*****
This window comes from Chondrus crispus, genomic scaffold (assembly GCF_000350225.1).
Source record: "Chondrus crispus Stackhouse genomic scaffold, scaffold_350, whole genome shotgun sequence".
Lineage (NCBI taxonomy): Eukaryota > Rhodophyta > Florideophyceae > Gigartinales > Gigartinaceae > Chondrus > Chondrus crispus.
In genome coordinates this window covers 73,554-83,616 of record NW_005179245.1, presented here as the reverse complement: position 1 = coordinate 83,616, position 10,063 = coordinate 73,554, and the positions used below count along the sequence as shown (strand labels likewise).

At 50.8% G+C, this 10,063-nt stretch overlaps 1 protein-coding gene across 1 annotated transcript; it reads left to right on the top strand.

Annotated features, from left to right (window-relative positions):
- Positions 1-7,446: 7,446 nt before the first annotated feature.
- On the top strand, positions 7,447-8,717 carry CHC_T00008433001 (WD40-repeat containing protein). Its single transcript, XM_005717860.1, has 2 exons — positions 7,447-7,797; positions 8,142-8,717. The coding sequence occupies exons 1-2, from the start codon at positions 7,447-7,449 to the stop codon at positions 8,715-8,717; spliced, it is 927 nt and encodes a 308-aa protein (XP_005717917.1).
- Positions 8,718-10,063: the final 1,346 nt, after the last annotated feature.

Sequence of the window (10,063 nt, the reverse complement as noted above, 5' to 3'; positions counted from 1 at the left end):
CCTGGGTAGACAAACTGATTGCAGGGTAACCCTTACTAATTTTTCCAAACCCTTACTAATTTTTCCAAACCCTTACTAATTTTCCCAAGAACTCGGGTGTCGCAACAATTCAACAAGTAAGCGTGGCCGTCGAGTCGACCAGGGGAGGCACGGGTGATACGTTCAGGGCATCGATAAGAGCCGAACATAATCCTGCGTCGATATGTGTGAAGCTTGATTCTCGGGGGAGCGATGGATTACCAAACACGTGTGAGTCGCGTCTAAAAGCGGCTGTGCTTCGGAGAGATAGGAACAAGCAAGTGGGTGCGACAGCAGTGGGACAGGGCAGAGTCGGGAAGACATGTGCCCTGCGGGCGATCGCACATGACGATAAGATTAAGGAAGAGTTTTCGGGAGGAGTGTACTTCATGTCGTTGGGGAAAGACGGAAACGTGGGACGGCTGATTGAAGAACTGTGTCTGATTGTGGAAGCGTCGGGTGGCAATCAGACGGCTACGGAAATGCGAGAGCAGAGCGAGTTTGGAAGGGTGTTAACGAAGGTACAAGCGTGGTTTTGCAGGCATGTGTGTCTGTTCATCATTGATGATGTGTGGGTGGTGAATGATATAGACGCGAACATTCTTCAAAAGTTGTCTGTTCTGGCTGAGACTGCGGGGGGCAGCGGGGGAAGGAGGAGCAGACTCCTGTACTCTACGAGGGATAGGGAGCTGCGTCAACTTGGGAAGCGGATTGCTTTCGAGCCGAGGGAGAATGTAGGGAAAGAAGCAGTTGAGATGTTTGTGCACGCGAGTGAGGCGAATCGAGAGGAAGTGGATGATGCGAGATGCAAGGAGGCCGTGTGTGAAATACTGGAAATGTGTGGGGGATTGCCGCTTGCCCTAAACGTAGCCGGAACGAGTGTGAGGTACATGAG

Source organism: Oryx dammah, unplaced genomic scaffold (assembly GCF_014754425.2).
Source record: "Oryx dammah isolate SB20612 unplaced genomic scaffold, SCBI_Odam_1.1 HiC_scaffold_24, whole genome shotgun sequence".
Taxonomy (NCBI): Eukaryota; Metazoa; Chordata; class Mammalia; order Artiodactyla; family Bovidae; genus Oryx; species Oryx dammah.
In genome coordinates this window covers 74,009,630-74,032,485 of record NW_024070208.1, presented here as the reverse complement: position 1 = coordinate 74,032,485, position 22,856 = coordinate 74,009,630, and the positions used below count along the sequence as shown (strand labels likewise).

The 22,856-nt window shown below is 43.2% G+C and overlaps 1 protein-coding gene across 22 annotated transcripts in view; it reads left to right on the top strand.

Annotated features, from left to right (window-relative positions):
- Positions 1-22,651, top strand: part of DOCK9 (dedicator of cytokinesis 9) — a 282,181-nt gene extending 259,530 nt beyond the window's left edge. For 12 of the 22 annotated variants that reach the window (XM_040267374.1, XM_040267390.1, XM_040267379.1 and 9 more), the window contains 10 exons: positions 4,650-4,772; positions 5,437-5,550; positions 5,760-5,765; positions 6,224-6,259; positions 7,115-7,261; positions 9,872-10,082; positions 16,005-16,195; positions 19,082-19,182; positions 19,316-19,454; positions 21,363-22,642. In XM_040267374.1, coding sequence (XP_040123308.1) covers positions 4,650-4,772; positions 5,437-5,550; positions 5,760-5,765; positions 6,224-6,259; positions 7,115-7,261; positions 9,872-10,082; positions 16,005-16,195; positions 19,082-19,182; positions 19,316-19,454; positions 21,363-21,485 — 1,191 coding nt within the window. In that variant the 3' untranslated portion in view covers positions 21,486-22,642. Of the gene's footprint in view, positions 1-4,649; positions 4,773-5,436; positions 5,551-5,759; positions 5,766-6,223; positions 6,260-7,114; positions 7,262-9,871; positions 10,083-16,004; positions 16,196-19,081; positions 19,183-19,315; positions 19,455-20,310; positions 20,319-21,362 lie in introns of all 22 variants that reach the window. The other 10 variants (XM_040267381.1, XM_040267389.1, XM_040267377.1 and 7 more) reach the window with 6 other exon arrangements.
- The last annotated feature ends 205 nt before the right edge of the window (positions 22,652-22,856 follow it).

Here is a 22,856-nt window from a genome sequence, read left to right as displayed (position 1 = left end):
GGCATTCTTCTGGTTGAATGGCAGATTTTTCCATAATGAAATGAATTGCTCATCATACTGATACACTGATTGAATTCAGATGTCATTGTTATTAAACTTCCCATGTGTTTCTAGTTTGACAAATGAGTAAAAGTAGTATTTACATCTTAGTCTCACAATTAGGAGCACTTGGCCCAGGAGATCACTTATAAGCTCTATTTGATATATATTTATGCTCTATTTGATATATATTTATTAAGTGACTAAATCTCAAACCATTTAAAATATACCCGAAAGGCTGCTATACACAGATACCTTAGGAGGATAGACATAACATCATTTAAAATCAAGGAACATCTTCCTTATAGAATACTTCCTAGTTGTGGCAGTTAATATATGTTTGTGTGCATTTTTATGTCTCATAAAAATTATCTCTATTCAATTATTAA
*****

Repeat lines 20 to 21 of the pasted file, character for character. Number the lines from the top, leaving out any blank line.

Here is a 22,856-nt window from a genome sequence, read left to right as displayed (position 1 = left end):
GGCATTCTTCTGGTTGAATGGCAGATTTTTCCATAATGAAATGAATTGCTCATCATACTGATACACTGATTGAATTCAGATGTCATTGTTATTAAACTTCCCATGTGTTTCTAGTTTGACAAATGAGTAAAAGTAGTATTTACATCTTAGTCTCACAATTAGGAGCACTTGGCCCAGGAGATCACTTATAAGCTCTATTTGATATATATTTATGCTCTATTTGATATATATTTATTAAGTGACTAAATCTCAAACCATTTAAAATATACCCGAAAGGCTGCTATACACAGATACCTTAGGAGGATAGACATAACATCATTTAAAATCAAGGAACATCTTCCTTATAGAATACTTCCTAGTTGTGGCAGTTAATATATGTTTGTGTGCATTTTTATGTCTCATAAAAATTATCTCTATTCAATTATTAA